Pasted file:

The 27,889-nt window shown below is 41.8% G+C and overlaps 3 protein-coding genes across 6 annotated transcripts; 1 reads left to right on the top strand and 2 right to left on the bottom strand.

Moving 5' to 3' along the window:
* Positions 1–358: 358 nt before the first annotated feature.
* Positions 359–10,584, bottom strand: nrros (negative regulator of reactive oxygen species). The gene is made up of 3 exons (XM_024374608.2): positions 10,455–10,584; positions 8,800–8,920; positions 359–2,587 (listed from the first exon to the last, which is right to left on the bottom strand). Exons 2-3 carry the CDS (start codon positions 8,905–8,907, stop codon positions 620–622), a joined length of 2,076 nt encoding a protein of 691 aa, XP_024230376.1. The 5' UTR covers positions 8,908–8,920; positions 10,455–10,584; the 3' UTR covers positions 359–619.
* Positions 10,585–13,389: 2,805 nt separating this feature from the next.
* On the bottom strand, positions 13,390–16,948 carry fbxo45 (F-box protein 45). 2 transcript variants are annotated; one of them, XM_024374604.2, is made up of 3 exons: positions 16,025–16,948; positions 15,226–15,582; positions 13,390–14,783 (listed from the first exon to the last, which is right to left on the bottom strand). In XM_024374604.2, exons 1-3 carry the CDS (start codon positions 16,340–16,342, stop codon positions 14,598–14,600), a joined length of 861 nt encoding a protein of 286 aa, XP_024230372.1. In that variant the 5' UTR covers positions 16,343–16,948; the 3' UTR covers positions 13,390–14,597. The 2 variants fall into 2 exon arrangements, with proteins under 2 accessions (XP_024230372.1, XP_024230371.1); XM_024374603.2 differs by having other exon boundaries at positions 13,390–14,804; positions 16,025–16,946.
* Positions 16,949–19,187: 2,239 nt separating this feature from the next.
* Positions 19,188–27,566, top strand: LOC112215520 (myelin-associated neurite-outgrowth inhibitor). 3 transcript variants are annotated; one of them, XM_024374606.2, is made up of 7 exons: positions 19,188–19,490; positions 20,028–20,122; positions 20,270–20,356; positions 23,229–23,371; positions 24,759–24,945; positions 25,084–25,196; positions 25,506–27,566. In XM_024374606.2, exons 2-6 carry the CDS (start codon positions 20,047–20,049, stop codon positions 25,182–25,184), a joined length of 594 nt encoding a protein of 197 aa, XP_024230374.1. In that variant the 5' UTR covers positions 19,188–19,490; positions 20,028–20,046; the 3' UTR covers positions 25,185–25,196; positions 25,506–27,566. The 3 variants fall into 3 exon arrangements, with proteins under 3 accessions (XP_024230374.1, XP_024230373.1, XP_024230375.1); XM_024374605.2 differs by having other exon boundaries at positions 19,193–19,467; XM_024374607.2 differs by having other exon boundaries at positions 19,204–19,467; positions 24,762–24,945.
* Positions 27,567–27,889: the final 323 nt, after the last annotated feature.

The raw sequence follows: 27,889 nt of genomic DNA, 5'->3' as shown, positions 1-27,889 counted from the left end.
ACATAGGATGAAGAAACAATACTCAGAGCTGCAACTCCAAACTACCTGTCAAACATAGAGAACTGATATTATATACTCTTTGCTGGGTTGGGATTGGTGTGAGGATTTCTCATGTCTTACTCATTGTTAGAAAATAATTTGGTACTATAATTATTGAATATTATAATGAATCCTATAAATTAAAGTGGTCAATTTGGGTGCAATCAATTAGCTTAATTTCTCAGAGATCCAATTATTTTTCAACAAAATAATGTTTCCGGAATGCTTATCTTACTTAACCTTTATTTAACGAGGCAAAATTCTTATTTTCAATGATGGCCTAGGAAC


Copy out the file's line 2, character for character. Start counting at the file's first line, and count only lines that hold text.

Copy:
Moving 5' to 3' along the window: